Based on their size, nearly 550 of them could be rocky planets like Earth, and nine of these orbit in their sun's habitable zone, the distance from a star where orbiting planets can have surface temperatures that allow liquid water to pool.
With the addition of these nine, 21 exoplanets are now known to inhabit this "Goldilocks Zone" around their respective stars.
"They say not to count our chickens before they're hatched, but that's exactly what these results allow us to do based on probabilities that each egg (candidate) will hatch into a chick (bona fide planet)," said Natalie Batalha, a Kepler mission scientist at NASA's Ames Research Center.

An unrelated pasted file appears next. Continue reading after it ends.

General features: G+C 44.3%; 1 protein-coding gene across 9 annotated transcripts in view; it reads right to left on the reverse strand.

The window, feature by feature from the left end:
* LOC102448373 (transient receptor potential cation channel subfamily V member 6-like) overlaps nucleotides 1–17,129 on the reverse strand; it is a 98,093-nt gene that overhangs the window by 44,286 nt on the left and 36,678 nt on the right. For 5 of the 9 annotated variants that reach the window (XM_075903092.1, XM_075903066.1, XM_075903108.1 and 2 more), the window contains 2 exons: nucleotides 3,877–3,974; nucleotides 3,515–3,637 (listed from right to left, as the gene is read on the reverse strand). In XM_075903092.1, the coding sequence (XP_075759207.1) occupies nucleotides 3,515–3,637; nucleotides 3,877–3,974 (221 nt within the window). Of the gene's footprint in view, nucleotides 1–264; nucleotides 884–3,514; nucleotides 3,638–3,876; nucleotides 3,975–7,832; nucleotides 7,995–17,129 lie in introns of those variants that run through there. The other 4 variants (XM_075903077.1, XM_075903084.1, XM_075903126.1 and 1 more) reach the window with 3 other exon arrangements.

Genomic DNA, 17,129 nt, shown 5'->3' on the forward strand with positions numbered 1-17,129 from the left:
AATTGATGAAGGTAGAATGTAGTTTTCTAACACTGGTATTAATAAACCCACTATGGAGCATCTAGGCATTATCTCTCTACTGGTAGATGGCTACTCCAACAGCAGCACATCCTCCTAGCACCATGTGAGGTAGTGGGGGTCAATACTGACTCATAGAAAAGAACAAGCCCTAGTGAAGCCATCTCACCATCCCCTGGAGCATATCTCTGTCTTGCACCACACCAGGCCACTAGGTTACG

"Before the Kepler space telescope launched, we did not know whether exoplanets were rare or common in the galaxy. Thanks to Kepler and the research community, we now know there could be more planets than stars,” said Paul Hertz, the agency's Astrophysics Division director.
The Kepler telescope, named after the Renaissance astronomer Johannes Kepler, was launched in March 2009. It works by measuring the brightness of stars; whenever a planet passes in front of its parent star as viewed from the spacecraft, a tiny pulse or beat is produced.